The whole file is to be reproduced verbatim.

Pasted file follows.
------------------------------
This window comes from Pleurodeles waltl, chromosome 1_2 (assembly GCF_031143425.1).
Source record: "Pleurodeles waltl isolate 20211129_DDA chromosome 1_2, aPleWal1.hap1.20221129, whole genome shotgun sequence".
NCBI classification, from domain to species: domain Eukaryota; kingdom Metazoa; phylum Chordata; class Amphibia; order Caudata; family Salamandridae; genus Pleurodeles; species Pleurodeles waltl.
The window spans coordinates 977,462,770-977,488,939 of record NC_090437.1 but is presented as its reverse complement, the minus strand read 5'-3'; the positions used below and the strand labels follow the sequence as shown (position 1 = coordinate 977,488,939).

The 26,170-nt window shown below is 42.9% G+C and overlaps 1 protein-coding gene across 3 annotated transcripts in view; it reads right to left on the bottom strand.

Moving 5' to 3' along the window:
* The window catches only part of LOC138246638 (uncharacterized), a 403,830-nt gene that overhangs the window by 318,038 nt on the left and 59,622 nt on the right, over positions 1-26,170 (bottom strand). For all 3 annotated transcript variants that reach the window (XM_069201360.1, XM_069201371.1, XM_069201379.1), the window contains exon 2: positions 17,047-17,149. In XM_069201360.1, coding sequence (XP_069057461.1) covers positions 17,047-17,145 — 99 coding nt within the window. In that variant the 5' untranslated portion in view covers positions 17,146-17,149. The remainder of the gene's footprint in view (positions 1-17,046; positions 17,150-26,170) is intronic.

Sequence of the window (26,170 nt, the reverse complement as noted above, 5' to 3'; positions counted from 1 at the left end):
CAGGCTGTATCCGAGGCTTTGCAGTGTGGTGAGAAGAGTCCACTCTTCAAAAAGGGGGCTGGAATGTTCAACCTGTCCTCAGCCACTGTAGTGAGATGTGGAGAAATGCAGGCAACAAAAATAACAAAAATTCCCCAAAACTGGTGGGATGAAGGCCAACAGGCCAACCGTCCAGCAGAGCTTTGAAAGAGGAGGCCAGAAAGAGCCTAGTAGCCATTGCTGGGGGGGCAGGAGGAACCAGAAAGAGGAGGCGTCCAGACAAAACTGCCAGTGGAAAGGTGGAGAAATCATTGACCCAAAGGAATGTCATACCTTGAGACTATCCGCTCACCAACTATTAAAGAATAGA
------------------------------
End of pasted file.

This window comes from Pleurodeles waltl, chromosome 1_2 (assembly GCF_031143425.1).
Source record: "Pleurodeles waltl isolate 20211129_DDA chromosome 1_2, aPleWal1.hap1.20221129, whole genome shotgun sequence".
NCBI classification, from domain to species: domain Eukaryota; kingdom Metazoa; phylum Chordata; class Amphibia; order Caudata; family Salamandridae; genus Pleurodeles; species Pleurodeles waltl.
The window spans coordinates 977,462,770-977,488,939 of record NC_090437.1 but is presented as its reverse complement, the minus strand read 5'-3'; the positions used below and the strand labels follow the sequence as shown (position 1 = coordinate 977,488,939).

The 26,170-nt window shown below is 42.9% G+C and overlaps 1 protein-coding gene across 3 annotated transcripts in view; it reads right to left on the bottom strand.

Moving 5' to 3' along the window:
* The window catches only part of LOC138246638 (uncharacterized), a 403,830-nt gene that overhangs the window by 318,038 nt on the left and 59,622 nt on the right, over positions 1-26,170 (bottom strand). For all 3 annotated transcript variants that reach the window (XM_069201360.1, XM_069201371.1, XM_069201379.1), the window contains exon 2: positions 17,047-17,149. In XM_069201360.1, coding sequence (XP_069057461.1) covers positions 17,047-17,145 — 99 coding nt within the window. In that variant the 5' untranslated portion in view covers positions 17,146-17,149. The remainder of the gene's footprint in view (positions 1-17,046; positions 17,150-26,170) is intronic.

Sequence of the window (26,170 nt, the reverse complement as noted above, 5' to 3'; positions counted from 1 at the left end):
CAGGCTGTATCCGAGGCTTTGCAGTGTGGTGAGAAGAGTCCACTCTTCAAAAAGGGGGCTGGAATGTTCAACCTGTCCTCAGCCACTGTAGTGAGATGTGGAGAAATGCAGGCAACAAAAATAACAAAAATTCCCCAAAACTGGTGGGATGAAGGCCAACAGGCCAACCGTCCAGCAGAGCTTTGAAAGAGGAGGCCAGAAAGAGCCTAGTAGCCATTGCTGGGGGGGCAGGAGGAACCAGAAAGAGGAGGCGTCCAGACAAAACTGCCAGTGGAAAGGTGGAGAAATCATTGACCCAAAGGAATGTCATACCTTGAGACTATCCGCTCACCAACTATTAAAGAATAGA